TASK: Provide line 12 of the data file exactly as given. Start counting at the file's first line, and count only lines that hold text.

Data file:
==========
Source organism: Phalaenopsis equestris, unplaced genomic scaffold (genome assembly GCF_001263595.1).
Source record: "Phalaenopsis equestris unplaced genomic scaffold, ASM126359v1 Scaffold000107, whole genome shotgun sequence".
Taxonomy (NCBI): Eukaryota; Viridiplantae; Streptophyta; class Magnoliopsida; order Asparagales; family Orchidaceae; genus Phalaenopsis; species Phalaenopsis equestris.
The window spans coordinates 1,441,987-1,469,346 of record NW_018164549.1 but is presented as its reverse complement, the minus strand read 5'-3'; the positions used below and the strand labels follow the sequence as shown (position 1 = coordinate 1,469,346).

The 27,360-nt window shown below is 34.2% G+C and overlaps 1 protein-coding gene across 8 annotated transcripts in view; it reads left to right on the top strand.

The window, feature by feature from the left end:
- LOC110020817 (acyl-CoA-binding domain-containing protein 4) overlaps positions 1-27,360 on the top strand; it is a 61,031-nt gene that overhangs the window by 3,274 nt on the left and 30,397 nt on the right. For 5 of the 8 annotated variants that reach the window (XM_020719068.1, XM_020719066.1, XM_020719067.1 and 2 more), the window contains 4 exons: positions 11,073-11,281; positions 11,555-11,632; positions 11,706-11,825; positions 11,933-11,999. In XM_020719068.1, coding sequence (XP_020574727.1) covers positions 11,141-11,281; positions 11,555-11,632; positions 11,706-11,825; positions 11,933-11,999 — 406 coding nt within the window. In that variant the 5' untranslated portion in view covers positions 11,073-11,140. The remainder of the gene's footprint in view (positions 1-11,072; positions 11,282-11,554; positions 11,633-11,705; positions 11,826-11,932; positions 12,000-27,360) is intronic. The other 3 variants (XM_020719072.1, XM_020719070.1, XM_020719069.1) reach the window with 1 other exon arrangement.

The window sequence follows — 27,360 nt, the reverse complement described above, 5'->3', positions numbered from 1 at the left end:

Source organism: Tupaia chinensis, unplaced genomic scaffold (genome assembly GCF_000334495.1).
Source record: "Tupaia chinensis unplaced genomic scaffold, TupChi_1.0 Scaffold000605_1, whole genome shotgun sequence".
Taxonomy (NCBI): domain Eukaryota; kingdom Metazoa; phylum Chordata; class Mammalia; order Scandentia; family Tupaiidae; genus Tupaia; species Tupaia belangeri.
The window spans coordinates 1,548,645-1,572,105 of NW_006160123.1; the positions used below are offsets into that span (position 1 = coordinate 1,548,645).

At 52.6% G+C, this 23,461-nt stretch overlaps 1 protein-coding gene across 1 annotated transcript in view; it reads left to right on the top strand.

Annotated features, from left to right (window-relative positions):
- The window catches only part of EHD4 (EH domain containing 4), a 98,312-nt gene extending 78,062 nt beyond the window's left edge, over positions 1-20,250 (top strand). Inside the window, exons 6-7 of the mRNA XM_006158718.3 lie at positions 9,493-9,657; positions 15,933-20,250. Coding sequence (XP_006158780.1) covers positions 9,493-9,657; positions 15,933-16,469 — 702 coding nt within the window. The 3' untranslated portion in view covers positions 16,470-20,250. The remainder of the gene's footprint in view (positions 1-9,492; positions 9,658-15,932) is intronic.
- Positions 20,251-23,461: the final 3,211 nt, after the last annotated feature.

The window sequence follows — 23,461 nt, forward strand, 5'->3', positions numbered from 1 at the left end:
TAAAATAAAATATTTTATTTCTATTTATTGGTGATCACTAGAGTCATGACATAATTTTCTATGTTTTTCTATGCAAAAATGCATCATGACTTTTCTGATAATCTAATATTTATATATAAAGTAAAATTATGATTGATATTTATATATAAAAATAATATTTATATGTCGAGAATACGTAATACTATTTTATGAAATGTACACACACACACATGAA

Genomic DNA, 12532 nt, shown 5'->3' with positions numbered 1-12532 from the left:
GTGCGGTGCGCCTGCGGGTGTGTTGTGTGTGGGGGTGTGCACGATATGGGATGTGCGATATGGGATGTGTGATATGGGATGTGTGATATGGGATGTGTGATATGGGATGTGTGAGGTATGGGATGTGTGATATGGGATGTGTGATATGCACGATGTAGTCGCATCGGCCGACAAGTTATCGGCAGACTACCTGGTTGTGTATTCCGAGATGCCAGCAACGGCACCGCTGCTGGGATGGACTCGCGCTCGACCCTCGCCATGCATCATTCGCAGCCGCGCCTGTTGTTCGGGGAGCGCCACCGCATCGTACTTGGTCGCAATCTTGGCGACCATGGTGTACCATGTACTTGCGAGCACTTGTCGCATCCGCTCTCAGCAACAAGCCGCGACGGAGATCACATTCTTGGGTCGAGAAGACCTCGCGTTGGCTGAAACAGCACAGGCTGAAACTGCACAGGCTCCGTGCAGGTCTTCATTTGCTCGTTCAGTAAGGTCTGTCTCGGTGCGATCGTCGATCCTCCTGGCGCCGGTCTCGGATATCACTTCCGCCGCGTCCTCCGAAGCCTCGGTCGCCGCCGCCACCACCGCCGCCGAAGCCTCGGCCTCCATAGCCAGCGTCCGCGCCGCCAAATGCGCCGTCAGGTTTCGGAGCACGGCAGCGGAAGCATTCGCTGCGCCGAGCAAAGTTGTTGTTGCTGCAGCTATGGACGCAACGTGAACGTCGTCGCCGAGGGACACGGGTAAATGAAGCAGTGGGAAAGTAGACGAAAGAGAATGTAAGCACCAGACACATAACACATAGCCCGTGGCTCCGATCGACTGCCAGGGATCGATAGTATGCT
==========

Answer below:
The window spans coordinates 1,548,645-1,572,105 of NW_006160123.1; the positions used below are offsets into that span (position 1 = coordinate 1,548,645).